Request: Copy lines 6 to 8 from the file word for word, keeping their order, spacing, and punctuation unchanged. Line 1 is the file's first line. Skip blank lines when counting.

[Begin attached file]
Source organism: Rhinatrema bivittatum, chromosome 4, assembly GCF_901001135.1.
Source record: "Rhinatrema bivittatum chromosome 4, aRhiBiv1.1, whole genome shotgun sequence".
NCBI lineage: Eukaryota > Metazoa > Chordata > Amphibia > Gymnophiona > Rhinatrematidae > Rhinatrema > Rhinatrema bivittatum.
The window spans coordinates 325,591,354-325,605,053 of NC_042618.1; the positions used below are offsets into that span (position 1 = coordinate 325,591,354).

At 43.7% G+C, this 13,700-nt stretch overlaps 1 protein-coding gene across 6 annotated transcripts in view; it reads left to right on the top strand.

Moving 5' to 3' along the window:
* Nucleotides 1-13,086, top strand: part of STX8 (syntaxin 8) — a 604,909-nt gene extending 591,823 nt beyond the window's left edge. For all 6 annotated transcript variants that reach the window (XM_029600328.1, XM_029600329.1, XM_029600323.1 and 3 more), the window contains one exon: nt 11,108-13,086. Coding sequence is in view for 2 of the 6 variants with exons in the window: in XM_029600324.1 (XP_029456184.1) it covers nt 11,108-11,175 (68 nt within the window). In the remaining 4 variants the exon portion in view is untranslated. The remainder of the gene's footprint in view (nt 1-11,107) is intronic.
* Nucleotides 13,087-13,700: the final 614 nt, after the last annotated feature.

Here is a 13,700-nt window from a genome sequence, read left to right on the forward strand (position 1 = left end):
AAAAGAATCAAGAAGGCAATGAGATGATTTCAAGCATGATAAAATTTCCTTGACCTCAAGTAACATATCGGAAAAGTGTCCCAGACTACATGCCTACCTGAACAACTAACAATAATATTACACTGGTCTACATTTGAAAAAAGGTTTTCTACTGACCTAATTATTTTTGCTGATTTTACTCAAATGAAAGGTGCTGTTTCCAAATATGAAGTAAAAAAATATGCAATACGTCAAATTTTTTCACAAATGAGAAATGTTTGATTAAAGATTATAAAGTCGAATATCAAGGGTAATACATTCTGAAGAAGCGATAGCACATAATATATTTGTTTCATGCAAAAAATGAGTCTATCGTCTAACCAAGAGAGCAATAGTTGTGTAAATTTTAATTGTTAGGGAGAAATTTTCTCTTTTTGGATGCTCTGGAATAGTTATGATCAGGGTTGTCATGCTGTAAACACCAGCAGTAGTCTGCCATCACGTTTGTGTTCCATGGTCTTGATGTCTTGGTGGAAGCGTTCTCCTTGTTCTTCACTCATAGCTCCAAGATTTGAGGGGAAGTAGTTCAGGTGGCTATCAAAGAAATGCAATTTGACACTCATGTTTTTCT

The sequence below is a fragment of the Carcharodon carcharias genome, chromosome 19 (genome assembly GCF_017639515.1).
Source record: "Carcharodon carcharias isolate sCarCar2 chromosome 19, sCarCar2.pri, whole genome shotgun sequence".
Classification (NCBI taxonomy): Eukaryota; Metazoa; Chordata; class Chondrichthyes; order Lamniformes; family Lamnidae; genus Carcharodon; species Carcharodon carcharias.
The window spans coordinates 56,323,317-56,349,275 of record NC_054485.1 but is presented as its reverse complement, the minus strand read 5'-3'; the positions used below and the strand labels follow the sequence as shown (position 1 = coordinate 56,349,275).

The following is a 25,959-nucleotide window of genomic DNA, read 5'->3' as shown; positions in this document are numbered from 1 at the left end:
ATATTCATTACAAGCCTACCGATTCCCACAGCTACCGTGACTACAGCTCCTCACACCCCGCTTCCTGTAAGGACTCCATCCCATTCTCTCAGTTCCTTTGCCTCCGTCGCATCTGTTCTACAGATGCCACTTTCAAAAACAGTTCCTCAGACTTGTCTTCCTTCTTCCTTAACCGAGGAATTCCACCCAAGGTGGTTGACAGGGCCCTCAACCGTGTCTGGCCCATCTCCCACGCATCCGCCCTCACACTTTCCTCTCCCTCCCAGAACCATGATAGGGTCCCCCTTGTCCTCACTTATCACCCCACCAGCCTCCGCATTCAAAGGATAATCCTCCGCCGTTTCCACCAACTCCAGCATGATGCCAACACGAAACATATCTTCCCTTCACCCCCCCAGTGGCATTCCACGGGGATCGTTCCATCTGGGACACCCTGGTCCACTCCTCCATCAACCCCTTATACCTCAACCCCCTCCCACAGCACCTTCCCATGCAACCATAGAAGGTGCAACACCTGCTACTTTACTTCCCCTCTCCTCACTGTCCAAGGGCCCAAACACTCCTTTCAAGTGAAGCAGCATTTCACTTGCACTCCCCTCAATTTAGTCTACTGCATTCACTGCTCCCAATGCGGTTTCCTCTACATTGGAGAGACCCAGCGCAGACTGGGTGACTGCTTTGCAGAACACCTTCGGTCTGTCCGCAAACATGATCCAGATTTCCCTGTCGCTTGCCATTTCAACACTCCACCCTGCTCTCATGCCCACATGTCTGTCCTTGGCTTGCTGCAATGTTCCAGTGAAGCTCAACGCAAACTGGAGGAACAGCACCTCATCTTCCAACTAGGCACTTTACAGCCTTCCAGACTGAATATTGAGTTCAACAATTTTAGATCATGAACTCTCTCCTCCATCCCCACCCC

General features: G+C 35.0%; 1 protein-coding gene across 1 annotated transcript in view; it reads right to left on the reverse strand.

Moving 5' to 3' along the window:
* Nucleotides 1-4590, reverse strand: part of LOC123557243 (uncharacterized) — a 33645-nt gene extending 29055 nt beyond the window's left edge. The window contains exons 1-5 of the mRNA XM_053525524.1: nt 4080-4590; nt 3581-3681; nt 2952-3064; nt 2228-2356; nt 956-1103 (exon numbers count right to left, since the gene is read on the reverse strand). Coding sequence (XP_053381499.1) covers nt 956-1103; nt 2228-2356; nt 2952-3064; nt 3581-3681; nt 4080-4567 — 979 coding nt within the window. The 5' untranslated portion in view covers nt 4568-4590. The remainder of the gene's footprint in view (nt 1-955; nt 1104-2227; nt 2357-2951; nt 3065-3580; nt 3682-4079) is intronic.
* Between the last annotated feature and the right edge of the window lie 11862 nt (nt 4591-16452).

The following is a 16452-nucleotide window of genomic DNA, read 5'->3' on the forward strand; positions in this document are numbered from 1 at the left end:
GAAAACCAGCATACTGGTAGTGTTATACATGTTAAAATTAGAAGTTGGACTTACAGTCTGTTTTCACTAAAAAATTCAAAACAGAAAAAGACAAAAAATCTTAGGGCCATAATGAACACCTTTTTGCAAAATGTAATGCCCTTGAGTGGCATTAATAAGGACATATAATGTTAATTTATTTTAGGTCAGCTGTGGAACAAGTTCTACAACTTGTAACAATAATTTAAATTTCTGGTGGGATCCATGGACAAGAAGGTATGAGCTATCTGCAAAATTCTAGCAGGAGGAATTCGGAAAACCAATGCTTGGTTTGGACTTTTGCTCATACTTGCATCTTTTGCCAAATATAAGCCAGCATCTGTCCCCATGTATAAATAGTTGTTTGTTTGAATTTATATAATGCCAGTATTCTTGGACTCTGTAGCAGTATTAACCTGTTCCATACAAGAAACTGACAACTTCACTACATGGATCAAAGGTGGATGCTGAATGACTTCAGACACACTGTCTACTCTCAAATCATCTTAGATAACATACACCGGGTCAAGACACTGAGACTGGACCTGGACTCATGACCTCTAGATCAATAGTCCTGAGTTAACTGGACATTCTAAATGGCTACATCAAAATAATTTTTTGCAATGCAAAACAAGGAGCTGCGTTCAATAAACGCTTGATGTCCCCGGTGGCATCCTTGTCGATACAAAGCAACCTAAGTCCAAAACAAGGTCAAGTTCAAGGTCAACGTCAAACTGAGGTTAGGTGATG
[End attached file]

Moving 5' to 3' along the window:
* Nucleotides 1-13,086, top strand: part of STX8 (syntaxin 8) — a 604,909-nt gene extending 591,823 nt beyond the window's left edge. For all 6 annotated transcript variants that reach the window (XM_029600328.1, XM_029600329.1, XM_029600323.1 and 3 more), the window contains one exon: nt 11,108-13,086. Coding sequence is in view for 2 of the 6 variants with exons in the window: in XM_029600324.1 (XP_029456184.1) it covers nt 11,108-11,175 (68 nt within the window). In the remaining 4 variants the exon portion in view is untranslated. The remainder of the gene's footprint in view (nt 1-11,107) is intronic.
* Nucleotides 13,087-13,700: the final 614 nt, after the last annotated feature.